I want to talk about the character Shadow. I found Shadow’s identity to be very ambiguous indeed, which I’m sure was Hamer’s intention. I had loads of questions in my head in relation to who he was: Was he an imaginary friend? A dead sibling? A guardian angel? But I came to the conclusion that we’re not supposed to know his identity specifically, and instead think of him as a lost soul and a guide for Ruby.

As with ‘The Girl In The Red Coat’, the story begins with lots of mystery and tension. As a reader, I was left questioning who Ruby really was and what her origins were. Hamer has a brilliant skill at creating an aura of mystery and speculation, and very slowly stripping back all the characters and revealing buried secrets. At times, I was a little confused as to what exactly was happening and where the story was going. However, every time I felt like this, Hamer pulled me back to my feet and cleared up any mystery for me. This book is quite slow-paced, more so than ‘The Girl In The Red Coat’, but eventually all the pieces of the puzzle fit together.

Much of the novel is set in a forest. I thought this was particularly interesting, and created a sense of spookiness and fear. I think the setting of the forest was brilliantly portrayed. Ruby finds sanctuary in this spooky forest and it’s her home; perhaps the only home she will ever belong in. To others, the forest is scary and should not be explored, but to Ruby, it’s her haven – a place where she can have an adventure, or hide in, or run to for comfort.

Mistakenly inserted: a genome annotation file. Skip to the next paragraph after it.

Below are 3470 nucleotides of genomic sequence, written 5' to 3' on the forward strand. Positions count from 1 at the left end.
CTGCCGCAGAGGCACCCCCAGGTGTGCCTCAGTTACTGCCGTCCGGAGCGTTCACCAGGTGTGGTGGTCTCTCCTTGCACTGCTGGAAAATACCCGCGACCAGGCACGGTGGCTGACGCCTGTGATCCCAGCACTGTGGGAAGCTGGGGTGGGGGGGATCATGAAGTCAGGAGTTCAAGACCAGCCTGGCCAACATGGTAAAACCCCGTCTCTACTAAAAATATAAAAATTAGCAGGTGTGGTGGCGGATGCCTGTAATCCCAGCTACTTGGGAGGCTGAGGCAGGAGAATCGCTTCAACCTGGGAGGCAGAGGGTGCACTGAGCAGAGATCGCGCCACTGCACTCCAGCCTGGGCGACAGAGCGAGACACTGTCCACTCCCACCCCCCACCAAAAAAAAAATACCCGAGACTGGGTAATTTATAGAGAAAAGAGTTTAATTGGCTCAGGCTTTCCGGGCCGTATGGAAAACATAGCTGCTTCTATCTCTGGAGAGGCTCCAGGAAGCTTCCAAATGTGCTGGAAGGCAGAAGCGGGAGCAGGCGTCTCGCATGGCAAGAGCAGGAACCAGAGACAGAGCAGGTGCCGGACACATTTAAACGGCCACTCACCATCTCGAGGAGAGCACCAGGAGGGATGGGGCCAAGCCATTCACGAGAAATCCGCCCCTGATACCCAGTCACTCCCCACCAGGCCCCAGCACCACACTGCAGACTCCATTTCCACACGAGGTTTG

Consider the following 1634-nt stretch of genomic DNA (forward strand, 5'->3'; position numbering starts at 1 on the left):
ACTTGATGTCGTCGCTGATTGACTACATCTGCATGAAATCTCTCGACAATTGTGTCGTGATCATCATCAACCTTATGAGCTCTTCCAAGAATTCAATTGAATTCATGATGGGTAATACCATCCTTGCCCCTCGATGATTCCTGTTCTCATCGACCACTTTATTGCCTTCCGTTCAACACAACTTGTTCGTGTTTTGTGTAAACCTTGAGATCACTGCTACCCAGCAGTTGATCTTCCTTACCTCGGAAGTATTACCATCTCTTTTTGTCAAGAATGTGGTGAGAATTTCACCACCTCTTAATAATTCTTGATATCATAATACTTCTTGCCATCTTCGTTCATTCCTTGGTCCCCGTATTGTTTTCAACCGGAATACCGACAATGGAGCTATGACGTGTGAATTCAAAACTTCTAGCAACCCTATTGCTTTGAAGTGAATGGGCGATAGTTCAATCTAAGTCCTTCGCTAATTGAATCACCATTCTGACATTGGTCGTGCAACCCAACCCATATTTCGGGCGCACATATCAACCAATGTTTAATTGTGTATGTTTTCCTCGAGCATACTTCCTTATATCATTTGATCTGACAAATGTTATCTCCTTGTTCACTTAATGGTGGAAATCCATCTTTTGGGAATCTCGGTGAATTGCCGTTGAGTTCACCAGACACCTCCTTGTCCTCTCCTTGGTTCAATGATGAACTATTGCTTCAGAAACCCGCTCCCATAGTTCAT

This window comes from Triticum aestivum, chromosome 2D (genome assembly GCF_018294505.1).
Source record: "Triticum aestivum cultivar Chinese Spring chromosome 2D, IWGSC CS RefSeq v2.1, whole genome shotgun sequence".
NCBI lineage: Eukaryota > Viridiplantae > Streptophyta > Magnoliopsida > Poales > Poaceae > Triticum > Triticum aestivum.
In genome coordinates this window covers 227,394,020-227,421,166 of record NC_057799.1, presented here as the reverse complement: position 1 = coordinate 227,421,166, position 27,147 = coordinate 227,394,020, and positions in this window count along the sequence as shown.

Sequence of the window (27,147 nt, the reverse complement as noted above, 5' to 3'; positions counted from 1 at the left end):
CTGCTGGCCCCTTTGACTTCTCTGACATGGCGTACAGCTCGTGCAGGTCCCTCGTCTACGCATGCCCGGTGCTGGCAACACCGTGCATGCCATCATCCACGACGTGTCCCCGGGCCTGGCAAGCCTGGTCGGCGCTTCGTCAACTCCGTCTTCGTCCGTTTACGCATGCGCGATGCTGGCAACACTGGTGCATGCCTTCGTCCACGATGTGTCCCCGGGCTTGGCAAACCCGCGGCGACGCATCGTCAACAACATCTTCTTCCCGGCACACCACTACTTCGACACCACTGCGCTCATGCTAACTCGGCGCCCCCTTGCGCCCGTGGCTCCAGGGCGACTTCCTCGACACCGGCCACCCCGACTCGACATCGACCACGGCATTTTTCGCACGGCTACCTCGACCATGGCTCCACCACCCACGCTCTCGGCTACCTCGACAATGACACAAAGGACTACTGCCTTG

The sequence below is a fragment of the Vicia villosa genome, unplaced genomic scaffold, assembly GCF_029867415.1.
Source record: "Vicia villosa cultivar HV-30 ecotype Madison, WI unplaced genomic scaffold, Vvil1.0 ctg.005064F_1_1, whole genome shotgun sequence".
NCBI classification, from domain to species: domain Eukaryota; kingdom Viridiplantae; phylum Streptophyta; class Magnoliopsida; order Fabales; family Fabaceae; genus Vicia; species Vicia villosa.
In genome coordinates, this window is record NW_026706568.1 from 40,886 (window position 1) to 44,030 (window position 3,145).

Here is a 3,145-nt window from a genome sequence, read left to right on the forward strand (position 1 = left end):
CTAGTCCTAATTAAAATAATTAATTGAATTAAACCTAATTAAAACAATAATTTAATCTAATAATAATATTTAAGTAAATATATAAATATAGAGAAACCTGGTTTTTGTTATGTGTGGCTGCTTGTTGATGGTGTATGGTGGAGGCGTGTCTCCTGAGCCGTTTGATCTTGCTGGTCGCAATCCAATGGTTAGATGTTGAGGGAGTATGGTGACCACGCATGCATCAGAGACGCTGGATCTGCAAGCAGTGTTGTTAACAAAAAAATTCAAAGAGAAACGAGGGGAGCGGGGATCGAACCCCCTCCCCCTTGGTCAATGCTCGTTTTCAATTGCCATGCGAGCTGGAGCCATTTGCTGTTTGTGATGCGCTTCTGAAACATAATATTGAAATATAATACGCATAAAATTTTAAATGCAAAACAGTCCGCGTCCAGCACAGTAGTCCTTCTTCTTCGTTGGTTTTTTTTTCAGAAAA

The ending of the novel was extremely sad. I definitely shed a few tears when it reached the final couple of chapters. I don’t want to give anything away here, so I’m not going to go into much detail about the ending. But let’s just say that Ruby reconnects with some important people in her life, and it’s a beautiful reunion.

Overall, this novel was extremely dark and twisted. Hamer keeps throwing us curveballs and keeps giving Ruby more and more hardship to deal with, which was quite difficult to read. I felt anger, upset, sympathy, fear and my heart broke over and over again reading this novel. But it’s also extremely emotional and extremely moving. At the end, the reader is given a sense of hope and beauty, which is definitely well needed! I absolutely loved every moment of this novel, and I already want to re-read it. I didn’t love it quite as much as ‘The Girl In The Red Coat’, but it definitely wasn’t far off. Another brilliant novel by Kate Hamer that I highly recommend – I can’t wait to read whatever she comes up with next!



13 thoughts on “Book Review: ‘The Doll Funeral’ by Kate Hamer

  1. I loved Hamer’s first book, The Girl in the Red Coat, and after reading you’re review I’m looking forward to reading her new book. Thanks!

    Liked by 1 person

  2. I really want to read The Doll Funeral in part because I lived in the Forest of Dean, the setting for this story, in 1983, when I was 13 – my name isn’t Ruby though!! Great review, I’m looking forward to February when I can discover Ruby for myself.

    Liked by 1 person